THE CROW: Seminal 90s Classic Hits 4K [30th Anniversary]

Paramount Pictures


Goth didn’t quite exist in my suburban town in 1994, when The Crow took 14 year old me by storm.

If it had existed, I would have been pretty tempted to be a goth kid. This is evidenced by the fact that for Halloween, I went as The Crow not once, but twice. There’s only so many Halloweens one can experience on this earth, and there’s only so many characters or costumes you’d put on more than once. So what I’m trying to say is that The Crow is indelibly linked to my coming of age. And that can cut in a couple of different directions. 

On the one hand, The Crow, for better or for worse, is simply a part of me. It’s a not insignificant piece of my identity that came at a crucial time of self discovery.

On the other hand, art that spoke to you when you were 14 can sometimes be the most cringe worthy of all things upon adult reflection. 

The Crow exists somewhere in the middle for me. Comic creator James O’Barr did spend almost a decade of his life creating the deeply personal work out of a place of mourning the loss of the young love of his life. And it’s a therapeutic work he created to emerge from his own trauma and depression. I will always respect that authenticity. And of course the film is this singular pre/early goth vision crafted by an incredible team of artists, and starring Brandon Lee, who tragically died on set after being shot by what was supposed to be a blank round. All of these things lend an air of grounding, realistic tragedy to this bleeding-heart, mythological tale. Yet it is so stylized and unsubtle, so music-video-like in its visuals, so wholly embracing of the teen angst aesthetic and comic book trappings, that it falls short of feeling like a true dramatic work.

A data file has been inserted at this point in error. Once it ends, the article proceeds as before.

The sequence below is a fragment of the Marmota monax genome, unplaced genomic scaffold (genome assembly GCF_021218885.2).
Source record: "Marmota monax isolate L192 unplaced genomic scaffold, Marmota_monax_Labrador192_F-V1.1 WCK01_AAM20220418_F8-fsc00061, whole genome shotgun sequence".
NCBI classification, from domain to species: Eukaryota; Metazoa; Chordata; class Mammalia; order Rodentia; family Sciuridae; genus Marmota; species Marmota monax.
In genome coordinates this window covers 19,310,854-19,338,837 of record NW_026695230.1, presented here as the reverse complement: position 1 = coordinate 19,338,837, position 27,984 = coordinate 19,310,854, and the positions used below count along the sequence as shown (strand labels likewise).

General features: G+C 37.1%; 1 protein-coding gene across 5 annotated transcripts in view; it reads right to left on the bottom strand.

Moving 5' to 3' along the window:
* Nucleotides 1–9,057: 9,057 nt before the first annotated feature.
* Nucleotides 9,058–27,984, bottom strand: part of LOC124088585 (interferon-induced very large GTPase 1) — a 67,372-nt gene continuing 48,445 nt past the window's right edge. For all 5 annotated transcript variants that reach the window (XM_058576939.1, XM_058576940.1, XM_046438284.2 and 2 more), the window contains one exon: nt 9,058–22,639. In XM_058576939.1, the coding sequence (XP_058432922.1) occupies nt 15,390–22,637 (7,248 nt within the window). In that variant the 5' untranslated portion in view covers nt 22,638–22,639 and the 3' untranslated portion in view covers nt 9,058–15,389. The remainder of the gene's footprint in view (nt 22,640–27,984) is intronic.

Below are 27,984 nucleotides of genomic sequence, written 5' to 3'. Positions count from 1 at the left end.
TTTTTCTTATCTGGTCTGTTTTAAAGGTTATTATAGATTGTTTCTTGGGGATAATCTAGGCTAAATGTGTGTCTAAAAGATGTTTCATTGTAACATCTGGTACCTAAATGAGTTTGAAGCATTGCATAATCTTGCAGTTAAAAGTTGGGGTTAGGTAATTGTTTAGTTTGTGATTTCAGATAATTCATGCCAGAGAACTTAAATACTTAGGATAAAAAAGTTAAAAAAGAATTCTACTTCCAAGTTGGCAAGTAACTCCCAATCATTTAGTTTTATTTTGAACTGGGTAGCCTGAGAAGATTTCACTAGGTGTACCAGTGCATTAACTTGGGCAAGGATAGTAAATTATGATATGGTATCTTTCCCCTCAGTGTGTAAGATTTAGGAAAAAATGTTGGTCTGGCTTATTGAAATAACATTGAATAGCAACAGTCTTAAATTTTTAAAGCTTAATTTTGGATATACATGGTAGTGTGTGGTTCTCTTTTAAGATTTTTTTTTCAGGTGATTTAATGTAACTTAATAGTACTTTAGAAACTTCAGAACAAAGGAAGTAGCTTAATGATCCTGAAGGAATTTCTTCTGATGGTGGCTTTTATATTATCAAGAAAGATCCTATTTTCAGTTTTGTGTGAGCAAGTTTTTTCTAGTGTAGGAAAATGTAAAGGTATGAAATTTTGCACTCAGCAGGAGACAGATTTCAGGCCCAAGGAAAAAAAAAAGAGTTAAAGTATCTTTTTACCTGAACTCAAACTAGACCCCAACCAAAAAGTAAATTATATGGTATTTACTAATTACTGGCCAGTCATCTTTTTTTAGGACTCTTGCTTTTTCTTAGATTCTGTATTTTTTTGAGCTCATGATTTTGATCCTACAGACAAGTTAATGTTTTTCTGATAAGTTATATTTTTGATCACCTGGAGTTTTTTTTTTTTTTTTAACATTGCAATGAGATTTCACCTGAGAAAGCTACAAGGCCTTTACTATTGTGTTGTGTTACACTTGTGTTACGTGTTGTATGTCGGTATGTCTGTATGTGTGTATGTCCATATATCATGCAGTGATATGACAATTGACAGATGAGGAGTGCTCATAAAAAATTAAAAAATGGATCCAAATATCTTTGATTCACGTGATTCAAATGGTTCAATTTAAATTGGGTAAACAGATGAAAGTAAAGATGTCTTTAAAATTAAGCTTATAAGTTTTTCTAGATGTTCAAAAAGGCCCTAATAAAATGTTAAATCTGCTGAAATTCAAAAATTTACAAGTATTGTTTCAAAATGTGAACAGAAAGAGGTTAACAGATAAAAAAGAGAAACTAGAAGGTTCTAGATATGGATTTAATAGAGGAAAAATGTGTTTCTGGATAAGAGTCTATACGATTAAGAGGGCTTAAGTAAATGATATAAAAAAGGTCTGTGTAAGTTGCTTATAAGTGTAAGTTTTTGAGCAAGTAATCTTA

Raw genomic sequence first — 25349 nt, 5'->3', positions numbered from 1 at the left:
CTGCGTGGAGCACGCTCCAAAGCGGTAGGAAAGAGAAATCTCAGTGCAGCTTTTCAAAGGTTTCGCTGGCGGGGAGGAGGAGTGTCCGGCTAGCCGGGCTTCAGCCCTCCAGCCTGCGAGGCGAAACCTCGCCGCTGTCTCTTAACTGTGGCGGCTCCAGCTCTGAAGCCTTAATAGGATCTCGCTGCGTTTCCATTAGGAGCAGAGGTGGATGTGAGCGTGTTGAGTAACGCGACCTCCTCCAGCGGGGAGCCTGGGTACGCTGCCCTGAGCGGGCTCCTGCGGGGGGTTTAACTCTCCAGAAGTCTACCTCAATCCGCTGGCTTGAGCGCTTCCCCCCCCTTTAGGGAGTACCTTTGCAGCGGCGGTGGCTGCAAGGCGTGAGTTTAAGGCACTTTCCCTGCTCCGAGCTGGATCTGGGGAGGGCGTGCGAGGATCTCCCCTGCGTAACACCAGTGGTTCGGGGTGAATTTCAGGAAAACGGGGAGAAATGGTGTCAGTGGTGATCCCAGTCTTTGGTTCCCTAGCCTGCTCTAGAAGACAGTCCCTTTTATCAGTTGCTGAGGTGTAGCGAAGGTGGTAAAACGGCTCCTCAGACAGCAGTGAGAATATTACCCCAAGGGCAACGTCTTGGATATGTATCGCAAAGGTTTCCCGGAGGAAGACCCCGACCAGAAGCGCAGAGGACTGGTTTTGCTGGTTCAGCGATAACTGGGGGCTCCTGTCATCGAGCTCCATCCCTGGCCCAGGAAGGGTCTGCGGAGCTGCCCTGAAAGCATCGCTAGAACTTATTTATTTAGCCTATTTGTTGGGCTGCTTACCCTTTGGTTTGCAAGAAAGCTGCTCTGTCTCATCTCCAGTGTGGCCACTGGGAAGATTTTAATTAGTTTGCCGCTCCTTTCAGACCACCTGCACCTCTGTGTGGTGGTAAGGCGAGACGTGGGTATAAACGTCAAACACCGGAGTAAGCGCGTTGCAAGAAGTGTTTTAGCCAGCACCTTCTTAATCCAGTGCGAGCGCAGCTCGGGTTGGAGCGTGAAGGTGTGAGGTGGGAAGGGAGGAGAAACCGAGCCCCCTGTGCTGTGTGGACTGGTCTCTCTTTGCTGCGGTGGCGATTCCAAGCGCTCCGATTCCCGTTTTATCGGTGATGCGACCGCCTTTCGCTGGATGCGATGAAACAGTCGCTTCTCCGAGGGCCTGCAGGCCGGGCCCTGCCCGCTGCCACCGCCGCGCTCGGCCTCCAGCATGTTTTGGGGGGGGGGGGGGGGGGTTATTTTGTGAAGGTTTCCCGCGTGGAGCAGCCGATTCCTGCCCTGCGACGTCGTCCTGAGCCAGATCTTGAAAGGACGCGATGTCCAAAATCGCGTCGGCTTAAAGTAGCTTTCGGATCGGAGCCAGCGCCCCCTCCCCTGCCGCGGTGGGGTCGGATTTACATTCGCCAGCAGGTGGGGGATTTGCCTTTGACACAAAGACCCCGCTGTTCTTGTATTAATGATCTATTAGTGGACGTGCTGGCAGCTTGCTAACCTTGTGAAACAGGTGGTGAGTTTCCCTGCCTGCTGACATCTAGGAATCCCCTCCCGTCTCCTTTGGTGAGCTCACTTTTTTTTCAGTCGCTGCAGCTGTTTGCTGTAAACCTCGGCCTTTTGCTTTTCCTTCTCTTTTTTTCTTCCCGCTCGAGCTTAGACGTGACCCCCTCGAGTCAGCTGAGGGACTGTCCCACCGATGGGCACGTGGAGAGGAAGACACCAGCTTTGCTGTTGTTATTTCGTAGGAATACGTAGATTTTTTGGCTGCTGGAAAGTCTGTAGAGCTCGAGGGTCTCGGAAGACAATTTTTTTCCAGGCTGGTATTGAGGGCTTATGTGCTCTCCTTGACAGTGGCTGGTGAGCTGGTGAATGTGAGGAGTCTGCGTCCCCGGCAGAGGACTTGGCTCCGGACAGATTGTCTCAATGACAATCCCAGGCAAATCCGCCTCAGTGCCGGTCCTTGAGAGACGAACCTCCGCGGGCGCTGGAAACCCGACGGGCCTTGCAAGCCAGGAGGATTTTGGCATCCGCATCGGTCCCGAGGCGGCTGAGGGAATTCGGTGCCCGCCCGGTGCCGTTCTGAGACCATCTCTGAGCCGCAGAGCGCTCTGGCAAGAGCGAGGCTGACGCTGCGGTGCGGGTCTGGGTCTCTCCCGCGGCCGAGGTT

I revisit it surprisingly often as the years go on, and the advent of a new 4K UHD disc felt like the right time to once again “fire it up” and see where I land this time around.


I sometimes take an earnest “fuck The Crow” stance. Without this film, perhaps Brandon Lee would still be with us, after all. I adore all of his other action cinema output, not to mention revere his father as well. The tragic loss of Brandon Lee haunts this film forever, and in the end I’d say The Crow just wasn’t worth it, overall, if one could somehow trade the life of Brandon Lee for the existence of this film. But that’s not how life works. And when I do revisit it, I see the meteoric star Brandon Lee giving the breakout performance of his life that forever (if tragically) cements him in legend. I see just another movie that was swinging for the fences and nailing an artistic vision that would be eternally aped and referenced from that point on. I see what attracted Brandon Lee to the project in the first place, and I respect and appreciate that we’ll always have this piece of grimy romantic revenge.

Paramount Pictures

The tragic tale of Eric (Lee) and Shelley (Sofia Shinas), meant to wed on Halloween night, but instead murdered by a marauding crew of gangsters on “Devil’s Night” in Detroit, is one inextricable from its music. Eric himself was the lead guitarist in a rock band and over the course of two nights (the next Devil’s Night after their passing), when the crow who led him to the land of the dead brings him back to set the wrongs of their deaths right via bloody revenge, Eric finds time to crush a few angry rooftop guitar solos. In the film itself a club is central to the goings on and several of the artists featured prominently in the (equally seminal) soundtrack perform on screen amidst all the gangster machinations of the crew that killed Eric and Shelley. O’Barr modeled many of his drawings off of 70s/80s icons like Iggy Pop and David Bowie. It’s a property and film forever linked to pop culture and the music that made it.